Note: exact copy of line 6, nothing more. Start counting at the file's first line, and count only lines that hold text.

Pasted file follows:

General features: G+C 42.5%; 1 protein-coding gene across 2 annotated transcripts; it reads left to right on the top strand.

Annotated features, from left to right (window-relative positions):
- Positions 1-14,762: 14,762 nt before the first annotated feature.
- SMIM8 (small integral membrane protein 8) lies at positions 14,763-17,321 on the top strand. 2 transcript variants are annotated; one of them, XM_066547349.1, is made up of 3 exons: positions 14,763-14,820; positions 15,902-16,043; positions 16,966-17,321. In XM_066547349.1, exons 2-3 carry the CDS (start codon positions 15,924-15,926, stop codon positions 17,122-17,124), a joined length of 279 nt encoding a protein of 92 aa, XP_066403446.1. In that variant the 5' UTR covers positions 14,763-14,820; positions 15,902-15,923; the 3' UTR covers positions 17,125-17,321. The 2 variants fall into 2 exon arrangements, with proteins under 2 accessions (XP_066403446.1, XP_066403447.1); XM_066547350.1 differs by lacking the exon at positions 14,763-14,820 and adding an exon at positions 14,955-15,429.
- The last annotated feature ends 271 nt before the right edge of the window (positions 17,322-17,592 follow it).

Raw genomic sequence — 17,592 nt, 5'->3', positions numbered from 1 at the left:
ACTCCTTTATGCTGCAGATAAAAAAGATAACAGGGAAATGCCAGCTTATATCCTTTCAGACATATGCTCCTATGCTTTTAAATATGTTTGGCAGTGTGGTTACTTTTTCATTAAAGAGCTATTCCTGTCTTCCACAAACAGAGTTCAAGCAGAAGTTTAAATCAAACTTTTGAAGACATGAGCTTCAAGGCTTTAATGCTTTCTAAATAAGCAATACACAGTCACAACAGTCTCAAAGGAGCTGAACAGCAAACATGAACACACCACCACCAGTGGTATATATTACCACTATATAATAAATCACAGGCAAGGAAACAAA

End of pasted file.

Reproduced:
Raw genomic sequence — 17,592 nt, 5'->3', positions numbered from 1 at the left: